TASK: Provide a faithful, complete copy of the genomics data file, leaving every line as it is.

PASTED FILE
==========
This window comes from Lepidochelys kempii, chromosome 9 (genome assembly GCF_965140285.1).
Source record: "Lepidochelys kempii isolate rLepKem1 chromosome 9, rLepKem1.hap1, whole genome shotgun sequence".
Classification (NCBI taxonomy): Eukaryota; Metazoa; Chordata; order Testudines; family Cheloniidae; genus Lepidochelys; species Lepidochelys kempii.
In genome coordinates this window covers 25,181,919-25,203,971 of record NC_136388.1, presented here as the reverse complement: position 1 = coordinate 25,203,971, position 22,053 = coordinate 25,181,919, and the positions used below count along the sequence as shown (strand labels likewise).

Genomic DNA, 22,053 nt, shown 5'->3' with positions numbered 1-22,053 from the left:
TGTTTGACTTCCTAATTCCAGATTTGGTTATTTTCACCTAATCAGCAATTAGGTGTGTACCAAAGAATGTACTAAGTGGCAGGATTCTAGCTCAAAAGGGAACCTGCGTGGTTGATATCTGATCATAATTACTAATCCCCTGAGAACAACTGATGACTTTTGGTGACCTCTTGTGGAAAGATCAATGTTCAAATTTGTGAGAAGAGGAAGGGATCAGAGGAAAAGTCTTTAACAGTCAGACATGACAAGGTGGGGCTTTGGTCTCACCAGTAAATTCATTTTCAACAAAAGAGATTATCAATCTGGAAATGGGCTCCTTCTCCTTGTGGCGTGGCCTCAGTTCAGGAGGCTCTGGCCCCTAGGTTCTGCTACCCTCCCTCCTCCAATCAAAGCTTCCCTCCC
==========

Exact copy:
This window comes from Lepidochelys kempii, chromosome 9 (genome assembly GCF_965140285.1).
Source record: "Lepidochelys kempii isolate rLepKem1 chromosome 9, rLepKem1.hap1, whole genome shotgun sequence".
Classification (NCBI taxonomy): Eukaryota; Metazoa; Chordata; order Testudines; family Cheloniidae; genus Lepidochelys; species Lepidochelys kempii.
In genome coordinates this window covers 25,181,919-25,203,971 of record NC_136388.1, presented here as the reverse complement: position 1 = coordinate 25,203,971, position 22,053 = coordinate 25,181,919, and the positions used below count along the sequence as shown (strand labels likewise).

Genomic DNA, 22,053 nt, shown 5'->3' with positions numbered 1-22,053 from the left:
TGTTTGACTTCCTAATTCCAGATTTGGTTATTTTCACCTAATCAGCAATTAGGTGTGTACCAAAGAATGTACTAAGTGGCAGGATTCTAGCTCAAAAGGGAACCTGCGTGGTTGATATCTGATCATAATTACTAATCCCCTGAGAACAACTGATGACTTTTGGTGACCTCTTGTGGAAAGATCAATGTTCAAATTTGTGAGAAGAGGAAGGGATCAGAGGAAAAGTCTTTAACAGTCAGACATGACAAGGTGGGGCTTTGGTCTCACCAGTAAATTCATTTTCAACAAAAGAGATTATCAATCTGGAAATGGGCTCCTTCTCCTTGTGGCGTGGCCTCAGTTCAGGAGGCTCTGGCCCCTAGGTTCTGCTACCCTCCCTCCTCCAATCAAAGCTTCCCTCCC